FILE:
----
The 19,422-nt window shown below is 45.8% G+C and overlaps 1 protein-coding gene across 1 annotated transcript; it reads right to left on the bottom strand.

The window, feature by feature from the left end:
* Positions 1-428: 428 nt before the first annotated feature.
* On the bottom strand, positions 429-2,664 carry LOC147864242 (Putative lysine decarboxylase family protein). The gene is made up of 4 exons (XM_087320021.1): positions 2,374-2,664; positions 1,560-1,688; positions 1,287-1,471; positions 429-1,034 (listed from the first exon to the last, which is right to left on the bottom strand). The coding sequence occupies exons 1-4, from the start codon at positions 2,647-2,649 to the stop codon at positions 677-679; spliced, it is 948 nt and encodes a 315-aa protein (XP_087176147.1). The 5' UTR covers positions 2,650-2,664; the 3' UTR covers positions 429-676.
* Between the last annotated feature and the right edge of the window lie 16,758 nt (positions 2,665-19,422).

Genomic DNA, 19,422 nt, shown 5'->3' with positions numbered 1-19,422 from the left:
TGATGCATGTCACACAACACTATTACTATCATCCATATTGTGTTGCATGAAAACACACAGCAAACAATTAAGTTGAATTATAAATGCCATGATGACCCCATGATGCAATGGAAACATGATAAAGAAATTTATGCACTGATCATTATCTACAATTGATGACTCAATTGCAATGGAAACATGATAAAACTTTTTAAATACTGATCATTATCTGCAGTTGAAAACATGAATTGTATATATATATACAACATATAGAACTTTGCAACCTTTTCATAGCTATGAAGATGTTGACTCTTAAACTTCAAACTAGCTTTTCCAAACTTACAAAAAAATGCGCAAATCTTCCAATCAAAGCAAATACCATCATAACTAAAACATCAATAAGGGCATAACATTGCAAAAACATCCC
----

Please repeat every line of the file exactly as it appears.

The 19,422-nt window shown below is 45.8% G+C and overlaps 1 protein-coding gene across 1 annotated transcript; it reads right to left on the bottom strand.

The window, feature by feature from the left end:
* Positions 1-428: 428 nt before the first annotated feature.
* On the bottom strand, positions 429-2,664 carry LOC147864242 (Putative lysine decarboxylase family protein). The gene is made up of 4 exons (XM_087320021.1): positions 2,374-2,664; positions 1,560-1,688; positions 1,287-1,471; positions 429-1,034 (listed from the first exon to the last, which is right to left on the bottom strand). The coding sequence occupies exons 1-4, from the start codon at positions 2,647-2,649 to the stop codon at positions 677-679; spliced, it is 948 nt and encodes a 315-aa protein (XP_087176147.1). The 5' UTR covers positions 2,650-2,664; the 3' UTR covers positions 429-676.
* Between the last annotated feature and the right edge of the window lie 16,758 nt (positions 2,665-19,422).

Genomic DNA, 19,422 nt, shown 5'->3' with positions numbered 1-19,422 from the left:
TGATGCATGTCACACAACACTATTACTATCATCCATATTGTGTTGCATGAAAACACACAGCAAACAATTAAGTTGAATTATAAATGCCATGATGACCCCATGATGCAATGGAAACATGATAAAGAAATTTATGCACTGATCATTATCTACAATTGATGACTCAATTGCAATGGAAACATGATAAAACTTTTTAAATACTGATCATTATCTGCAGTTGAAAACATGAATTGTATATATATATACAACATATAGAACTTTGCAACCTTTTCATAGCTATGAAGATGTTGACTCTTAAACTTCAAACTAGCTTTTCCAAACTTACAAAAAAATGCGCAAATCTTCCAATCAAAGCAAATACCATCATAACTAAAACATCAATAAGGGCATAACATTGCAAAAACATCCC